Previous PageTable Of ContentsNext Page


Human Rights Watch World Report 1998


Human Rights Developments

Azerbaijan's human rights record in 1997 continued to be dismal but had no perceptible impact on the unprecedented level of involvement by the international community and international business in the country. International investment activity in the petroleum sector was feverish: two new consortia were formed for Caspian sea oil, President Heydar Aliyev signed agreements with U.S. oil companies totaling U.S.$10 billion, and drilling began in some fields. The international community largely glossed over Azerbaijan's poor human rights record in order to protect oil interests.

In 1997 (January 9 and 16, March 19) the Supreme Court of Azerbaijan convicted fifty-six individuals implicated in the March 1995 uprising by the Special Task Force Police (OPON) in Baku. In the January 9 trial, several individuals who had given testimony against the lead defendant later retracted it in court, claiming police had extracted it using torture. In December 1996, the court for the second time had refused to order forensic evidence in the cases of defendants convicted on January 16-evidence that might have supported their seemingly credible claims of the torture endured during the investigation.

The Supreme Court convicted all twenty-one defendants in the so-called Case of the Generals, in which four generals and one civilian were charged with planning coups in April and August 1995. In December 1996 nineteen of the defendants wrote to Amnesty International claiming they were tortured.

The treason trial of five members of the Islamic party of Azerbaijan, for allegedly spying for Iran, ended in lengthy prison sentences for four. In 1996, police released two other suspects in arrested in the same case to the custody of their families: one died as a result of injuries he had sustained during police torture.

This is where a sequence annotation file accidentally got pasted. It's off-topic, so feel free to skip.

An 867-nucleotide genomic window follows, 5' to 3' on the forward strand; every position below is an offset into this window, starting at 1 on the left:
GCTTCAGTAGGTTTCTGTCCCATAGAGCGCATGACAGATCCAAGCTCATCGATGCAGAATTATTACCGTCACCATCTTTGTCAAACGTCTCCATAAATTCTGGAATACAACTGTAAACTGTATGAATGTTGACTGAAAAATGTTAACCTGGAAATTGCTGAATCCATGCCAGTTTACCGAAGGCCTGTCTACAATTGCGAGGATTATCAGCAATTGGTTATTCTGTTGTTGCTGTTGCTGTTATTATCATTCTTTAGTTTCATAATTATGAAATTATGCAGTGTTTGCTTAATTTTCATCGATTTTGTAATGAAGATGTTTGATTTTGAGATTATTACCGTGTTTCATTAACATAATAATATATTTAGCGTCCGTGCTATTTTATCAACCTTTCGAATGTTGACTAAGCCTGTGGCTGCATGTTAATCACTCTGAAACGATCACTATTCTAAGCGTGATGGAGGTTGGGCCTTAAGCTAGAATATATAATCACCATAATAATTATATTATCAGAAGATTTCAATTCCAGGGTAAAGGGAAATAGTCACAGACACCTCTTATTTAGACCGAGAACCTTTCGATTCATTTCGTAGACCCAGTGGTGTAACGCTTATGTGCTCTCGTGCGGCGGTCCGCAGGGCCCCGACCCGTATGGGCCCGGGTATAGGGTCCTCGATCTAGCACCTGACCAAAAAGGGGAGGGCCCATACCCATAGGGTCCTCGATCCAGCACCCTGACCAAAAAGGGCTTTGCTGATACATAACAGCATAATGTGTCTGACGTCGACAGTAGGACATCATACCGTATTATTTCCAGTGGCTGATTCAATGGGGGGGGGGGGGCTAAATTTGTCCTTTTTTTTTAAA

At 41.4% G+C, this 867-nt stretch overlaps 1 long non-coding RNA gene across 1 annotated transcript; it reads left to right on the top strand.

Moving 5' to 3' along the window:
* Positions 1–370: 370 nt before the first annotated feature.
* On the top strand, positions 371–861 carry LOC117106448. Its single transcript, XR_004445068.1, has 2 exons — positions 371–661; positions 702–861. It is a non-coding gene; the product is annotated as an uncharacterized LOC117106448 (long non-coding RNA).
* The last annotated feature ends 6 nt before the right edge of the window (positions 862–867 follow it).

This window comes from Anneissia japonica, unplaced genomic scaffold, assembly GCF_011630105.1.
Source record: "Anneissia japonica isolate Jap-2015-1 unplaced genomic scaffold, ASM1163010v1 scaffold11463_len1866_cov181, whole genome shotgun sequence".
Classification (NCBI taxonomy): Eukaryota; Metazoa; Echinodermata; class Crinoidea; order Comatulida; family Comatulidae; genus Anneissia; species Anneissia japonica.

Against this backdrop, the chair of the parliamentary human rights commission in January acknowledged that prison conditions in Azerbaijan were poor, but claimed that there were no political prisoners in Azerbaijan. Regarding torture of OPON defendants, he acknowledged that "sometimes there were mistakes," but he discounted even this by suggesting that, since the OPON members were found guilty, they had brought the ill-treatment upon themselves.

Political arrests on alleged coup and treason charges continued in late 1996 and in 1997. On November 25, 1996, police arrested Rasim Agayev, press secretary to former president Ayaz Mutalibov, on charges of high treason in connection with yet another alleged coup attempt. On March 18, police confiscated Mr. Agayev's academic works, claiming they contained coup plans. On January 13, police arrested Akhad Mamedov, assistant to the chair of the opposition party Musavat, allegedly because his telephone number was in the phone book of a man charged with espionage. Two Musavat officials remained under police investigation for their role in attempting to prevent the June 1993 coup that eventually brought President Aliyev to power.

In a positive move, on January 29, the procuracy released former Prime Minister Panah Huseinovafter nine months in detention, although it did not drop the corruption charges against him.

Media censorship continued in 1997, despite government claims to the contrary, especially on such "sensitive" issues as criticism of President Aliyev's policy on Nagorno Karabakh, on oil, and on human rights, including critical thought about Azerbaijan's entry to the Council of Europe. In January, the opposition daily Azadlyg (Independence) reported that in 1996, 105 issues were censored in some way, including twenty-seven articles and three caricatures that were completely banned and seventy-six articles that were partially banned. A Baku district court fined an Azadlyg journalist for insulting the honor and dignity of the Milli Majlis (parliament) for commenting that one member, a former teacher, treated the parliament like a school auditorium, and its deputies like school children. The Ganja local government confiscated all 2,400 copies of a book about the 19th century Russian occupation of Ganja.

A Baku police station chief beat journalist Tapdyg Farkhadoglu on November 17 after his interview with an opposition leader. The government closed its investigation of the beating on January 28, allegedly because the suspect could not be located, and reopened it under pressure in April, with no results.